numayn (or 'na'mina)Loosely translated, this Kwakwaka’wakw word means “group of fellows of the same kind” (essentially groups that shared a common ancestor). Numayns were responsible for safe-guarding crest symbols and for conveying their specific rights—which might include access to natural resources and rights to sacred names and dances that related to a numayn’s ancestor or the group’s origins.
ollaA rounded pot often associated with the Pueblos of the Southwestern U.S.
petroglyphAn engraving on a rock.
pictographVisual representations of people, places, and events act like writing.
pigmentsPigments are substances used in paint to give it a particular hue. They are often derived from minerals.
Prairie StyleThe Prairie Style used colorful glass beads fashioned in floral patterns. The patterns could be either naturalistic flowers or abstract floral designs. Read about it with the Bandolier Bag.
Bandolier Bag (detail at right), 1880s, Winnebago (?)
pre-Columbian“Pre-Columbian” refers to the period in the Americas before the arrival of Columbus. It is a problematic term, discussed in more depth here.
potlatchA ceremony among Northwest Coastal Indigenous peoples where the host displayed their status, in part by giving away gifts to those in attendance.
pututuCarved Strombus shells turned into trumpets, some of which have been found at Chavín.
pyroengravingA technique used to decorate wood or other materials like gourds with burn marks created with a heated object used to engrave or incise the surface of the object.
Qhapac ÑanThe Inka Empire was connected by a road system—the Qhapaq Ñan—that was used for official Inka business only.
qompiThe highest quality woven textiles of the Inka Empire.
QuechuaThe primary language of the Inka, Quechua is still spoken today by approximately 10 million people in South America, primarily Peru and Bolivia.
quetzalQuetzals are colorful birds native to Mexico and the southern United States.
quillworkA form of embellishment, often on textiles, that is made most often of porcupine quills.
quipuA quipu (or khipu in Quechua) is a knotted string implement that recorded narratives and other types of information.
Inka quipu
Raimondi SteleThe stele is named after the Italian-Peruvian geographer and scientist Antonio Raimondi, who first documented the stele in 1874.
reliefRelief sculpture remains attached to a surface.
repousséRepoussé is the technique of hammering silver or other metal into relief from the back side.
roof combA roof comb is a decorative element on the roof of many Maya structures, sometimes solid stone and decorated with mosaic or stucco and sometimes an open lattice.
sapoteA fruit-bearing tree found in Mexico, Central America, and parts of South America.
schistoseA form of metamorphic rock prone to flaking.
screenfoldA single sheet of paper that is then folded like an accordion. The screenfold is a Mesoamerican construction, strikingly different from European manuscripts whose pages are bound on the left side so the reader sees two pages at a time.
Diagram showing a screenfold book
sherdsPottery sherds, or potsherds, are broken pieces of ceramic material.
slipSlip is a liquid mixture of clay and/or other materials suspended in water, it can be used as a paint to decorate ceramics before they are fired.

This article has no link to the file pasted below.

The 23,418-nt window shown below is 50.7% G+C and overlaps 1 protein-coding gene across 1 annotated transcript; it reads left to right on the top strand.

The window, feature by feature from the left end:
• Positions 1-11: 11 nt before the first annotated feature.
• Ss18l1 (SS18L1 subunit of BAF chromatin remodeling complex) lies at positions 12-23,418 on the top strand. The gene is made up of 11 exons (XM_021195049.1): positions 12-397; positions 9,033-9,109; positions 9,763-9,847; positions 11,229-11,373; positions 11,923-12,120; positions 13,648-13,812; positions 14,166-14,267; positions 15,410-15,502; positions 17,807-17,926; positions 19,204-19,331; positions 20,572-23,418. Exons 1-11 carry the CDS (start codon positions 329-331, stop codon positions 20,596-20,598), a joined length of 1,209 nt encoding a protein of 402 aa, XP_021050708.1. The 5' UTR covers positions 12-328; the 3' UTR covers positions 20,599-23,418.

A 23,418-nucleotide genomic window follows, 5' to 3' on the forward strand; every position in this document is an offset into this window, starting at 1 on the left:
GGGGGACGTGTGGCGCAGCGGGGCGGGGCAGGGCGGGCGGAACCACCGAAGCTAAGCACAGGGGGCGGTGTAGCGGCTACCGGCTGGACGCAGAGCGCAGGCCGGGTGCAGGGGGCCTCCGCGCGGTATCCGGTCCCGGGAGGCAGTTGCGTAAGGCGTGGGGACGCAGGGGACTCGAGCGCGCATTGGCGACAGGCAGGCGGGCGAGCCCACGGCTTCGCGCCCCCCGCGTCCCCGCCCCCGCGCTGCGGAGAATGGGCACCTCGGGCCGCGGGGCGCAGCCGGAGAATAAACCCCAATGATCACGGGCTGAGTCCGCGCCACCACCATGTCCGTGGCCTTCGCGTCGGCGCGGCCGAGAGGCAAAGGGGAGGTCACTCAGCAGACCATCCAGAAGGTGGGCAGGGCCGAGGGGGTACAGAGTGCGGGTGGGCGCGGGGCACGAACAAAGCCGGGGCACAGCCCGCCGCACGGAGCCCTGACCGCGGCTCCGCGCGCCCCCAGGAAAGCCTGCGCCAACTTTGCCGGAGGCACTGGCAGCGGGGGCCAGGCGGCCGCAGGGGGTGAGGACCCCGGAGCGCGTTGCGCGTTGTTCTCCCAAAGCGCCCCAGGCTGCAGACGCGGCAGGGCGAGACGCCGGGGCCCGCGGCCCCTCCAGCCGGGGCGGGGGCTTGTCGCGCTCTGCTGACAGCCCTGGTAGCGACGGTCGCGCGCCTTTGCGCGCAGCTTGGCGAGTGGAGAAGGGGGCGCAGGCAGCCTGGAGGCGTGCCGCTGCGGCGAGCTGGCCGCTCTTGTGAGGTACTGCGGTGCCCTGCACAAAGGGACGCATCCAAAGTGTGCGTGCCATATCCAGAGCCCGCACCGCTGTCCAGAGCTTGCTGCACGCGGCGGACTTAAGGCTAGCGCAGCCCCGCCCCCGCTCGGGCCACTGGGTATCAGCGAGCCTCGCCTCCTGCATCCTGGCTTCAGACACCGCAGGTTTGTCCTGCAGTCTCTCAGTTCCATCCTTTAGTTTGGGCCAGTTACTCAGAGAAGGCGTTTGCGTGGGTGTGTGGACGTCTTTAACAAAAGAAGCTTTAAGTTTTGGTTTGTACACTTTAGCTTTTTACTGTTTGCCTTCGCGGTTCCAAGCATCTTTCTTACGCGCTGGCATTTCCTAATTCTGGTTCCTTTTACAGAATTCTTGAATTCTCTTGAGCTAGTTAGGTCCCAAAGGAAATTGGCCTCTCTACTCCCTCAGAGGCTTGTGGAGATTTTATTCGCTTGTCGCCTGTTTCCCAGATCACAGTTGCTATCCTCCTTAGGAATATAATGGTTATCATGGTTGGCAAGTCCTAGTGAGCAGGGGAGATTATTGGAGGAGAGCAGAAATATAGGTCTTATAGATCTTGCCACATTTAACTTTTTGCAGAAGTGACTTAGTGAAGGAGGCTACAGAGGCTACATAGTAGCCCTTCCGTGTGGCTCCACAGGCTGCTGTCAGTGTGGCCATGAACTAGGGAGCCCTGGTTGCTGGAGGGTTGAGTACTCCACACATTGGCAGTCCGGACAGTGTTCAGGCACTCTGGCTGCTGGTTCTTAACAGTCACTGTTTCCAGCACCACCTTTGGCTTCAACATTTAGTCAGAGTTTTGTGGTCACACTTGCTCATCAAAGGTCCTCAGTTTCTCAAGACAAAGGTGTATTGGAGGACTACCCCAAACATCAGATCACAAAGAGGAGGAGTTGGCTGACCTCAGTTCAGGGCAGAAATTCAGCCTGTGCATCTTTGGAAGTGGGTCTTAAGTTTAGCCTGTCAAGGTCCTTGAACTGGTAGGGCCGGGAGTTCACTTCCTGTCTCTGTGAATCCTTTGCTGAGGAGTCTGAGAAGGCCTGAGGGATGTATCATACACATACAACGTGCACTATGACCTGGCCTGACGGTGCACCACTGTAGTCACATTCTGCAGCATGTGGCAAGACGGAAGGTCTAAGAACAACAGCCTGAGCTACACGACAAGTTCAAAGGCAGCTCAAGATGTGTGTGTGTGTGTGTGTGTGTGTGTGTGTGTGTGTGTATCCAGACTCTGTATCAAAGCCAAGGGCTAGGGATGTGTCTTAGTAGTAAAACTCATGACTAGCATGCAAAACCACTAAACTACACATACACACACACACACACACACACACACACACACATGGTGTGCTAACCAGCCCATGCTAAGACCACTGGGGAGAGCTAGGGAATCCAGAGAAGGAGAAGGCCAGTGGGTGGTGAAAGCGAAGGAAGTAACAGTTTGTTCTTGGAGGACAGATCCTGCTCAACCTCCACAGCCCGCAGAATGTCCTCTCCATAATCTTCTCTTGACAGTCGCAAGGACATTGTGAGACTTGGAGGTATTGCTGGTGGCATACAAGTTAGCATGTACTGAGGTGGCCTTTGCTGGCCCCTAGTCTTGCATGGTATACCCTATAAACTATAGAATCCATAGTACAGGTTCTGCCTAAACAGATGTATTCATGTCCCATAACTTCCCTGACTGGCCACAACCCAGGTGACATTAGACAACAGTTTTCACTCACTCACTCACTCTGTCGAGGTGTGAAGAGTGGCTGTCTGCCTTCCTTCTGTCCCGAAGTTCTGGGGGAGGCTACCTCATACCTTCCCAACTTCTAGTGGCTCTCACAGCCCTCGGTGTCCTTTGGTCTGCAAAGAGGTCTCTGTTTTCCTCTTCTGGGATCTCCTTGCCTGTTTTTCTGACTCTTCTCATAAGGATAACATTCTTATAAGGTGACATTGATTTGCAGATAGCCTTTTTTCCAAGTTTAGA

Spondylus shellSpondylus shells are not native to Peru; they thrive in the warm coastal waters of what is now Ecuador, hundreds of kilometers from Chavín.
Spondylus Princeps shell
stela (or stele)An upright flat slab of stone worked in relief.
Sun DanceThe sacred Sun Dance of the Plains tribes was intended to honor the Creator Deity for the earth’s bounty and to ensure this bounty continued. It was a sacred ceremony that tourists and anthropologists often witnessed in the later 19th century, and was outlawed by the U.S. government in 1935.
Strombus shellStrombus can be found in Peruvian waters, but that is the southernmost reach of their range—they are more common in the north.
Carved Strombus shell trumpet (pututu), Chavín
TawantinsuyuThe Inka called their empire Tawantinsuyu, usually translated as “Land of the Four Quarters” in their language, Quechua.
TenochtitlanTenochtitlan was the capital of the Mexica empire. Today it is known today as Mexico City. It is pronounced "Ten-oach-teet-lan."
teocalliA teocalli is a Mesoamerican pyramid with a temple on top.
thatchThatch roofs are usually made of straw, leaves, or a similar organic material.
TlalocTlaloc, a rain and agricultural god.
Tlaloc (detail), from the Codex Borgia, original c. 1500, reproduction 1825–1831
TlaxcalaTlaxcala was a city-state in central Mexico.
tocapu/t'qapuTocapu are compartmentalized geometric designs found in Inca textiles.
tonalpohualliThe Aztecs had two different calendars: a 260-day ritual calendar called the tonalpohualli (day count), and a 360-day (plus 5 extra days) calendar called the xiuhpohualli (year count).
tributeTribute is a form of payment made to a ruling power or state.
tumiA ceremonial knife used in the Andean region.
Knife (tumi) with Removable Figural Handle
xiuhpohualliThe Aztecs had two different calendars: a 260-day ritual calendar and a 360-day (plus 5 extra days) calendar called the xiuhpohualli (year count). The xiuhpohualli was divided into eighteen months of twenty days each, and each of these months had a festival that honored a specific deity or deities.